Identifying threats and examining a planning process to turn them into opportunities, was the overriding message of the session, “What’s Your Uber?” facilitated by Tom Morrison, the chief executive officer of the Metal Treating Institute and Layla Masri, the president of Bean Creative.
Morrison started out the session by warning attendees that the technology that will disrupt their marketplaces is already out there. He posed the question, “Why are associations so slow to respond?” and encouraged associations to consider ideas more deeply, rather than shooting them down right away.
Using the example of self-driven cars, Morrison showed how to brainstorm and list the different ways that such technology might have an impact on society. He listed the following areas as services that could potentially be disrupted in this case:
- Body shops
- Liability Insurance
- Medical Care
- City Governments
- DUI Schools
- Driving Schools
- Car Insurance Companies
- Auto Repair Shops
- Automotive Manufacturers
“Are you getting your members prepared?” Morrison asked, adding that “your value to them is preparing them.”
So what does disruption look like on your radar? Masri said it can be different for every industry.
A disruptive product begins with a problem, she explained.
To identify disruptive products that may be coming down the pike, identify the practices that exist in your industry that drive customers crazy. You don’t have to be the one who creates the new product but you absolutely need to be part of the conversation, she said.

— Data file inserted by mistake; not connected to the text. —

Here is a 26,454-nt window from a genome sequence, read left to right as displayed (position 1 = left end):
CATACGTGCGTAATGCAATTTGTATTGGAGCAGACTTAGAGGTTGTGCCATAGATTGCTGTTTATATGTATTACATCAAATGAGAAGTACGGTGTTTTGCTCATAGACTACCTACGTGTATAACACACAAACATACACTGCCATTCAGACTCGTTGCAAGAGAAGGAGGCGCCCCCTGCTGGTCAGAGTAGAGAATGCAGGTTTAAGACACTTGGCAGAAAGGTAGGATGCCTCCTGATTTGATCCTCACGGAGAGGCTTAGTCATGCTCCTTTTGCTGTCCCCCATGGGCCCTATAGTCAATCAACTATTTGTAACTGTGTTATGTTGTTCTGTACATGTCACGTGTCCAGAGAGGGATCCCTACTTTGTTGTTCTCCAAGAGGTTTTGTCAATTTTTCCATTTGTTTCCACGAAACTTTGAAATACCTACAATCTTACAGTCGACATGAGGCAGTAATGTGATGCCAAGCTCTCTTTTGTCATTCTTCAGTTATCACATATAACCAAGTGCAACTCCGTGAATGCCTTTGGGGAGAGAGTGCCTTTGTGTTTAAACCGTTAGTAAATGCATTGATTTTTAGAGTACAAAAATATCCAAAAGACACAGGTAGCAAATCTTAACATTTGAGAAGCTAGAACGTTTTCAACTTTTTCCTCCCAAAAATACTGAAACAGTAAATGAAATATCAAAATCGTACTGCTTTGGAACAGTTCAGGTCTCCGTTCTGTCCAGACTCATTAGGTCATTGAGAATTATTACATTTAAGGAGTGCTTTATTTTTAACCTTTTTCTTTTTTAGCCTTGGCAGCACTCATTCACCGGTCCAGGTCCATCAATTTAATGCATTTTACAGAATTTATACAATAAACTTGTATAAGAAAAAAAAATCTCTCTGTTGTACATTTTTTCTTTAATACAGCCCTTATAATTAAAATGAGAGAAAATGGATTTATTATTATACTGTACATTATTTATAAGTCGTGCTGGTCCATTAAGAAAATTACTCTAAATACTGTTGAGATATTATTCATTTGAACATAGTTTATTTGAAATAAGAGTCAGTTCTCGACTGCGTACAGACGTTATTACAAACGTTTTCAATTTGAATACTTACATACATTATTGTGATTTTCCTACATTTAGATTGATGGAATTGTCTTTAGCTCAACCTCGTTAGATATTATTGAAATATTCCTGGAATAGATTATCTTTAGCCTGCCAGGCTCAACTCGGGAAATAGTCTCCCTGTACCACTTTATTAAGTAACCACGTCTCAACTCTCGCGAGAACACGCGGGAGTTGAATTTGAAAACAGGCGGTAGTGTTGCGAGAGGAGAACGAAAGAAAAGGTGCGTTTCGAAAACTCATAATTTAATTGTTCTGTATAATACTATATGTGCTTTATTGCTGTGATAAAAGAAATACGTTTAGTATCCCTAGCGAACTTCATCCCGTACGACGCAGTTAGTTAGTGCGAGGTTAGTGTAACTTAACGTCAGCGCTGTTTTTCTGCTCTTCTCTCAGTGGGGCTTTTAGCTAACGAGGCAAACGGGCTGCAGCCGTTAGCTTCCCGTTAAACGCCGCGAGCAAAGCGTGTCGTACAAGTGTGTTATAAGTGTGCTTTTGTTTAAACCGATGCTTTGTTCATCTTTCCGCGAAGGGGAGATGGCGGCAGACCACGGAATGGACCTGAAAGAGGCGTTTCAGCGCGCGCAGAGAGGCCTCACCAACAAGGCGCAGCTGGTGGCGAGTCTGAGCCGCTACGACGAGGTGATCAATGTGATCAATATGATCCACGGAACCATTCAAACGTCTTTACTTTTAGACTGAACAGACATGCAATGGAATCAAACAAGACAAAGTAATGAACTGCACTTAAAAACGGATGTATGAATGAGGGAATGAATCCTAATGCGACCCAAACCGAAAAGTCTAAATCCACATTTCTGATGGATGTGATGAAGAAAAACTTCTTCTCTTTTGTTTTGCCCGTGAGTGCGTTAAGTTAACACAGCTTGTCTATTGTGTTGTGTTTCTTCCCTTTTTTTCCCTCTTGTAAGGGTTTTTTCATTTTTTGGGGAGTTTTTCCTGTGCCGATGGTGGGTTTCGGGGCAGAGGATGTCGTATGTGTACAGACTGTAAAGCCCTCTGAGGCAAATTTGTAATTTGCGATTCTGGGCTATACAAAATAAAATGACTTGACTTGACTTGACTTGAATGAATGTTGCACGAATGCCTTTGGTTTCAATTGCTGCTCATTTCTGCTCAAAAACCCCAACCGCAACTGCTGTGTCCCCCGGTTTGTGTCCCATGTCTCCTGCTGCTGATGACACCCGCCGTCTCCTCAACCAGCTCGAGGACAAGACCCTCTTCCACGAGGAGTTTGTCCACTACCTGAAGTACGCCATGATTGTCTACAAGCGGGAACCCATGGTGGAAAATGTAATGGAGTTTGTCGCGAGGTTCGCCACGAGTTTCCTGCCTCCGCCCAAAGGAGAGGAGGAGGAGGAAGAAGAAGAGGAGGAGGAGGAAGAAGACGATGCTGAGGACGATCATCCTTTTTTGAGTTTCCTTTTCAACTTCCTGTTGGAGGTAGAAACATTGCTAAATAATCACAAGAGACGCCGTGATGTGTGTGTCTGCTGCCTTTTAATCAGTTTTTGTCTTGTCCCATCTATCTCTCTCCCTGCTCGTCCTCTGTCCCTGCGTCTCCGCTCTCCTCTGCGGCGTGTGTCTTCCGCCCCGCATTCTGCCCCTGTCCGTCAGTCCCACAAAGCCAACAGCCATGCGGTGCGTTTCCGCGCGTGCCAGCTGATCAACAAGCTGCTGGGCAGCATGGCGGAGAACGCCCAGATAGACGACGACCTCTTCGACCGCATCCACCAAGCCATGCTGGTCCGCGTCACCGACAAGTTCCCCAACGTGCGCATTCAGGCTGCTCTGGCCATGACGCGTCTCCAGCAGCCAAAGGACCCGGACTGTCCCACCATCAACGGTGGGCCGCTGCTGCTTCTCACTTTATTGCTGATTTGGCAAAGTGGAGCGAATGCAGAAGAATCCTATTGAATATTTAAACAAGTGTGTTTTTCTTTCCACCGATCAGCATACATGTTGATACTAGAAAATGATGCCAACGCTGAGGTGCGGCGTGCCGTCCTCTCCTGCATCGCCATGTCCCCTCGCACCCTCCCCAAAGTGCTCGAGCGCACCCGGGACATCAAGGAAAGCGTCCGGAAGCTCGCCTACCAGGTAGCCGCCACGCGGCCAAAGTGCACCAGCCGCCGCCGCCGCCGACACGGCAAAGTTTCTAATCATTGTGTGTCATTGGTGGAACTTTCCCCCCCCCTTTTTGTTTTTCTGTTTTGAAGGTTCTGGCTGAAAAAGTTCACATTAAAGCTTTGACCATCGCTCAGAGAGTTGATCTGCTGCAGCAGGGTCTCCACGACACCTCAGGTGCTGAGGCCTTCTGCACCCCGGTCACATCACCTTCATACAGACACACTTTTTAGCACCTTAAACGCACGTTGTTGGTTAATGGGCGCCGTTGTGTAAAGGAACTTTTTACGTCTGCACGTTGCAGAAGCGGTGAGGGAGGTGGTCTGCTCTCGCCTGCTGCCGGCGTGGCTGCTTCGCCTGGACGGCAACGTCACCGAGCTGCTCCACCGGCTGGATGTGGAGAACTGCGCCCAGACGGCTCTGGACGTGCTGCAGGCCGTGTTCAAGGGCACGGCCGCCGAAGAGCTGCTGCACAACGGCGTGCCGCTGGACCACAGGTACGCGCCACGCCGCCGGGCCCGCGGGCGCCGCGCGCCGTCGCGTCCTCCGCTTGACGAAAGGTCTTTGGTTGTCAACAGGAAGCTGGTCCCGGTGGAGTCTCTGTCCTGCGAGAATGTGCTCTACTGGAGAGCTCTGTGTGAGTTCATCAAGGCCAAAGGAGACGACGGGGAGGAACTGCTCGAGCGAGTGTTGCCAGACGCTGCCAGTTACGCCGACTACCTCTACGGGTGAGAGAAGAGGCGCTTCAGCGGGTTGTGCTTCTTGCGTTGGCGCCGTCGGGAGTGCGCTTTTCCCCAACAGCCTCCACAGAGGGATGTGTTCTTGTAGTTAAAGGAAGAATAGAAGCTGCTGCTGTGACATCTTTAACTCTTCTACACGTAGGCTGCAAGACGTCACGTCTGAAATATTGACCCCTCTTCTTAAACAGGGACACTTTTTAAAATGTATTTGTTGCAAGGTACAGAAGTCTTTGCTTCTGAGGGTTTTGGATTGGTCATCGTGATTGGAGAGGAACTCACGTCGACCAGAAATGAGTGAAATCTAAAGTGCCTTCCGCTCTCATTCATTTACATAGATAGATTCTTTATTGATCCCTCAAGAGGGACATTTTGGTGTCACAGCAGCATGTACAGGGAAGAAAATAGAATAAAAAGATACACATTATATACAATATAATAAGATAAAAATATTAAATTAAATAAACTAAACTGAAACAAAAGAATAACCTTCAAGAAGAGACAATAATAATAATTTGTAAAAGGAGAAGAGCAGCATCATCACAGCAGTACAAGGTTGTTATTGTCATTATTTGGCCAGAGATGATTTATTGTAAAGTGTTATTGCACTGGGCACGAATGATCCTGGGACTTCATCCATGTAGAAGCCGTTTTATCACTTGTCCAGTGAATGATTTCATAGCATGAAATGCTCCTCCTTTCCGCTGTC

Masri then offered examples of different technologies and products that caused disruption for traditional products.
- Publishing: Wikipedia versus Encyclopedia Britannica
- Communications: Skype versus long-distance; email versus postal service
- Transactions: Paypal and Square versus Credit Card Terminals
She shared some tips for staying ahead of disruptive technologies:
- Define disruption
- Know who benefits from your disruption
- Think bigger and better
- Think like an outsider
- Listen to your customers
- Pinpoint problems in your industry
- Work together with others in your industry
- Uncover new ways to approach your already-existing customers
- Discover what else your product can be used for
- Make loyalty more convenient than disloyalty
With all these resources at our fingertips, what’s the primary barrier to innovation in associations?
Most association leaders are in favor of innovation, but not all will risk experimentation, Morrison explained.
He offered an action strategy, starting with asking “What can we do together better than our members can do separately?”
Next make sure you know your member market and customer inside and out. It helps to seek out consultants who can be your inside experts on technologies coming to your industry and identify industries that will introduce technology that will have a disruptive impact on your members.
Morrison suggested asking these consultants to speak at your meeting and form a task force to research, and bring best practices to the table.
What disruptive technologies do you see on the horizon in your industry? Will you work to innovate ahead of the change?
Elsbeth Russell is a senior content strategist with Naylor Association Solutions.